Open Door Policy

Have you ever worked at a company where you really felt that your company has your back? What I mean by this is, do you feel as if your job would be secure if something were to happen and you had to take a couple of weeks off for a family emergency? Every employee should feel that their company would have their back in the event that something was to happen.

Creating an open door policy where employees can feel comfortable talking to their employers about things that are usually a little more private, such as a struggle with an ailment, or a family members issue where time off may be needed for the employee. I have always found that being upfront about things like this helps the employer-employee relationship and can help set reasonable expectations to and from the employer.

This open door policy can also lead to advancement opportunities if the employer understands that the employee is not trying to get out of work, but that he or she truly has some personal struggles that need to be tended to. Without this open relationship, the employee may feel additional stress with the family obligations and work obligations tearing him or her away from each other. Feeling that the company has his or her back is a great way to help reduce stress, help motivate the employee to continue producing high quality work, and help reduce employee turnover, even if there are family issues that arise.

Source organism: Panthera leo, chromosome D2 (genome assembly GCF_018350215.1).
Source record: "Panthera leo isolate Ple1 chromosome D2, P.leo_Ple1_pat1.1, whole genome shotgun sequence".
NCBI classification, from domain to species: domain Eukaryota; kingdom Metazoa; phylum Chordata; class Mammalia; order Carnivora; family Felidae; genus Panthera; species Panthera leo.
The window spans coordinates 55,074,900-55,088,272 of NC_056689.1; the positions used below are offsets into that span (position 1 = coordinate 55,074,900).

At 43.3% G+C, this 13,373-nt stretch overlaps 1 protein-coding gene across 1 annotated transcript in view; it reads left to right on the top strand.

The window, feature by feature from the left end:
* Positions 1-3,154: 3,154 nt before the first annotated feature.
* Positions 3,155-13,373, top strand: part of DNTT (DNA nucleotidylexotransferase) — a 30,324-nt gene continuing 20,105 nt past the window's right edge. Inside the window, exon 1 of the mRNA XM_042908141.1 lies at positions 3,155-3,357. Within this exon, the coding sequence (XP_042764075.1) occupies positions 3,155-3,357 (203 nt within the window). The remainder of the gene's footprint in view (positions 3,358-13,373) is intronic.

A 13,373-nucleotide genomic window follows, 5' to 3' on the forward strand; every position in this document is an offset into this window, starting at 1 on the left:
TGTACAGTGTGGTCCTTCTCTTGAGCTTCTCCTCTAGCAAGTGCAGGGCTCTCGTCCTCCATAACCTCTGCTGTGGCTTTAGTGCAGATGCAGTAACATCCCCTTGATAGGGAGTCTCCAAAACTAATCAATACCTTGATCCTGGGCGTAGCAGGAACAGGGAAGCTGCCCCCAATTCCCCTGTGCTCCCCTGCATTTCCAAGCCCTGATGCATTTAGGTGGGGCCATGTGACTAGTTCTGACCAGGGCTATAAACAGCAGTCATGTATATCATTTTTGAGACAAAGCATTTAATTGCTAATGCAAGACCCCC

Have you ever worked for a company where you knew your employer had your back, no matter what?


  1. Great post Kristy. And open relationship is essential imo. I've had two businesses as you know, and we always had a very open relationship with the people who worked with us. It was very important to keep some boundaries, but I felt being part of a team and knowing that everyone is there to help, to listen, to offer support and encouragement was of utmost importance. On occasion I admit that even the nicest, most dependable employees ended up taking a little advantage…but for the most part, personal issues that came up were legitimate and we always tried to accommodate everyone's requests and concerns. It saddened me to hear stories from clients about companies where people were reluctant to communicate because they feared losing their jobs or else colleagues interfering and causing problems with management.

    1. Joanna, as an employer / supervisor we generally have to trust that our employees have to be honest about their personal issues. I have always found that honesty is the best policy in any situation and with everyone we meet (with very few exceptions). There will be those employees who do take advantage of an open door policy; however, how can we judge who may be lying and who may be telling the truth. As employers / supervisors, there is little we can do about that other than not grant requests for days off or ask for doctors notes. For the most part, we have to believe what they are saying and, as you said, attempt to accommodate all requests and concerns. Thank you for your comment!

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